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Cutaneous Adverse Reaction After COVID-19 Vaccination

Abstract

As coronavirus disease 2019 (COVID-19) spreads worldwide, various vaccines are being developed against the SARS-CoV-2 virus. These vaccines had to be developed in a relatively short period; therefore, they had to be manufactured using a method different from that of conventional vaccines. In addition, many people were vaccinated in a short period, and various side effects related to vaccination have been reported. In this article, we describe the injection site reactions and some unique skin reactions associated with COVID-19 vaccination, such as drug eruptions, bullous lesions, and foreign body reactions, with their possible causes.



Keywords



COVID-19 vaccine Cutaneous adverse reactions mRNA vaccine



INTRODUCTION

As coronavirus disease 2019 (COVID-19) spreads world- wide, various vaccines are being developed against the SARS-CoV-2 virus. Of these, five vaccines are currently available in Korea. BNT162b2 (Comirnaty, Pfizer-BioNTech) and mRNA-1273 (Moderna) are messenger RNA (mRNA) vaccines. In addition, ChAdOx1SnCoV-19 (Covishield, Vaxzevria, AZD1222, Oxford-AstraZeneca) and Ad26.COV2.S (JNJ-78436735, Janssen) are adenoviral vector vaccines. The most recently released NVX-CoV2373 (Novavax) vaccine is a protein subunit vaccine1. These vaccines had to be developed in a relatively short period; therefore, they had to be manufactured via a method different from that of conventional vaccines. In addition, many people were vaccinated in a short period, and various side effects related to vaccination have been reported2. In this article, we describe the injection site reactions, some unique skin reactions associated with COVID-19 vaccination, and their possible causes.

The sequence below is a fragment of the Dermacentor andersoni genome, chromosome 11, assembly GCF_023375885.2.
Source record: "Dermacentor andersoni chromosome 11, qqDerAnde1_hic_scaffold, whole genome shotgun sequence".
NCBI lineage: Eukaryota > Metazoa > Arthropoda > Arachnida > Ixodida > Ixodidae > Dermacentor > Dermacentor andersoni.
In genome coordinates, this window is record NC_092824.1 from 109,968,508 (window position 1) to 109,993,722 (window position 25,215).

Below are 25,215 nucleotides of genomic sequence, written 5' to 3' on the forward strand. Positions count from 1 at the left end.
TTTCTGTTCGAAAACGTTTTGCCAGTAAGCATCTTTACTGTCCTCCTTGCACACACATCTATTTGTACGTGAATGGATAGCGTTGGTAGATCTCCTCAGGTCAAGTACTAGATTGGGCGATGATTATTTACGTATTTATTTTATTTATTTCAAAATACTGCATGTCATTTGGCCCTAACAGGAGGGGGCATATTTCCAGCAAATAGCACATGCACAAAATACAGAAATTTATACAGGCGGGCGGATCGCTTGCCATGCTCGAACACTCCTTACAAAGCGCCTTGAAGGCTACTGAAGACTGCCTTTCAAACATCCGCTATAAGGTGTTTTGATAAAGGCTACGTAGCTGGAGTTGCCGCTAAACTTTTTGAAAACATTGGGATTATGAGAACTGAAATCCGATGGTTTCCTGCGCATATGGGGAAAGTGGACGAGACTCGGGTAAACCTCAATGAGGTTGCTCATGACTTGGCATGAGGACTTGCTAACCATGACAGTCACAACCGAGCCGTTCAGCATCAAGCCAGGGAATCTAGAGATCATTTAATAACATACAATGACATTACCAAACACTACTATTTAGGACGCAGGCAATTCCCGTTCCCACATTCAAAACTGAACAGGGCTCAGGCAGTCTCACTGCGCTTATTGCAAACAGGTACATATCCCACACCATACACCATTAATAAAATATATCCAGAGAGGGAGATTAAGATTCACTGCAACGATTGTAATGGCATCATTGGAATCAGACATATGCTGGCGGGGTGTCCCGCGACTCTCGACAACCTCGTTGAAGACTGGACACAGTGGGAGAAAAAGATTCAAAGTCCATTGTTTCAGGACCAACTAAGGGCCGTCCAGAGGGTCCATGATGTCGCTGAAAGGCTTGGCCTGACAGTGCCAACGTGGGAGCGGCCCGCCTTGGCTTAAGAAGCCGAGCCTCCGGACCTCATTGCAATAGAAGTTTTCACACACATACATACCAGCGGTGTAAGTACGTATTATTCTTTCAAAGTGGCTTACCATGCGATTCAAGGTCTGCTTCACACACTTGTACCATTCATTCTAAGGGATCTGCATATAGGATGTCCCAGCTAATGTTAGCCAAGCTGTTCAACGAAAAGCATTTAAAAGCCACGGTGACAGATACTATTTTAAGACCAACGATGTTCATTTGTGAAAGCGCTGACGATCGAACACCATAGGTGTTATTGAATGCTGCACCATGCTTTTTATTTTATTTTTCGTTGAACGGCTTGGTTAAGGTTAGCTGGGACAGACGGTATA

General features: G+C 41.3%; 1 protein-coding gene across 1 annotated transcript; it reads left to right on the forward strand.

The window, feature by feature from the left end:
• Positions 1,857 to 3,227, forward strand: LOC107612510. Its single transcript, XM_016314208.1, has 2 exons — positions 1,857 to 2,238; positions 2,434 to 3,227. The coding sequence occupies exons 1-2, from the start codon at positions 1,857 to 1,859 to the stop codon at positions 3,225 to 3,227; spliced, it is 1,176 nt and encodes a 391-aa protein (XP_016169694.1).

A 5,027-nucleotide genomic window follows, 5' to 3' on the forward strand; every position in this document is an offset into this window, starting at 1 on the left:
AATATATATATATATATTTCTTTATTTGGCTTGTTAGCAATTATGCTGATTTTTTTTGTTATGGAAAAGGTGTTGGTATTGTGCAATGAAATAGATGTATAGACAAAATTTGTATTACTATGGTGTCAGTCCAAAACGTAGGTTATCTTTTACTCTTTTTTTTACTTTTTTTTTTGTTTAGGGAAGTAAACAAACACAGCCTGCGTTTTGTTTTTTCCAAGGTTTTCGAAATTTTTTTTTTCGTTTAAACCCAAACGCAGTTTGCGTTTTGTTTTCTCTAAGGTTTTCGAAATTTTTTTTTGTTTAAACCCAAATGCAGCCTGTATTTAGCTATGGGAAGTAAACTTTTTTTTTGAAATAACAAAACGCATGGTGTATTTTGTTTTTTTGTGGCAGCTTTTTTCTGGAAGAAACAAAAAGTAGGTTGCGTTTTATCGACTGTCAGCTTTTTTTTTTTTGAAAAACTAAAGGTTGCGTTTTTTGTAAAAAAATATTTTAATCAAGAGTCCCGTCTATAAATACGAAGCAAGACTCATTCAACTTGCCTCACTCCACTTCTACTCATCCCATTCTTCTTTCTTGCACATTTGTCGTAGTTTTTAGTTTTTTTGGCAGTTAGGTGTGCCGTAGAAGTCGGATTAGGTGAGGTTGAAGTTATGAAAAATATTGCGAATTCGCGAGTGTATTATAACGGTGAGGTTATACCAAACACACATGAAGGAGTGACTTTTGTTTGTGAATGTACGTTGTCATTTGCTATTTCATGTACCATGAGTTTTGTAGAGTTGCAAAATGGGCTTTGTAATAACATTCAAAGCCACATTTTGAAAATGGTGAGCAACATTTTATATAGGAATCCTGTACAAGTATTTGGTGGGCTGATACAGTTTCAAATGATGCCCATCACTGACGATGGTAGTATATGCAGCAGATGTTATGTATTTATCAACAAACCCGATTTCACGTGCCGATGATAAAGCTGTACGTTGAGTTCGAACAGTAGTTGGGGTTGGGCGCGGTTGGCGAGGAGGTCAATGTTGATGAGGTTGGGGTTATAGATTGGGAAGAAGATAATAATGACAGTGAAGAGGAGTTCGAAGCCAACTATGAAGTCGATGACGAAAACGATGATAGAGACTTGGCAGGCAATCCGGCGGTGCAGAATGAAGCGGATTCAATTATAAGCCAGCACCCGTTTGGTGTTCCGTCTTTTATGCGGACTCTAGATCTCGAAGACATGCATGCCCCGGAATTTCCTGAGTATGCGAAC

MAIN TEXT

Tan et al.3 reviewed the cutaneous side effects reported from January 2020 to September 2021. According to their review, cutaneous side effects related to vaccines have been commonly reported as local injection site reactions, delayed local reactions, urticaria, angioedema, and morbilliform erup- tions. In addition, there were herpes zoster, bullous eruptions, filler reactions, chilblains, Sweet syndrome, pityriasis rosea, erythema multiforme, dermal hypersensitivity reactions, lichen planus, pityriasis rosea-like eruptions, papulovesicular erup- tions, severe cutaneous reactions, facial pustular neutrophilic eruptions, and generalized annular eruptions. The study demonstrated that mRNA vaccines had more cutaneous side effects because these vaccines were more frequently injected. Cutaneous side effects typically occur during the first in- oculation.

1. Inoculation site reaction

Although reports on skin side effects after COVID-19 vac- cination are continuously being published, the criteria for categorizing them vary from study to study. Interestingly, inoculation site reactions have been described separately from other skin reactions in almost all studies because they are the most common cutaneous side effect, and they can be further classified into immediate and delayed types. Inoculation site reactions in a phase-III clinical study have been reported for all the COVID-19 vaccines used in Korea4. This study reported that among those injected with the BNT162b2 vaccine, 66~83% experienced pain, and 5~7% experienced erythema and edema. Among those injected with the mRNA-1273 vaccine, inoculation site pain was reported in 88.2~83.7%, and erythema and edema in 2.8~12.2%. Among those injected with the ChAdOx1SnCoV-19 vaccine, pain was reported in 50~67%, and erythema and edema in 2~4%. For the Ad26.COV2.S vaccine, 48.6% of the participants complained of injection site pain, and 5.3~7.3% complained of erythema and edema4. Lastly, among those injected with the NVX-CoV2373 vaccine, 29.3~51.2% reported pain5.

2. Whole-body skin reactions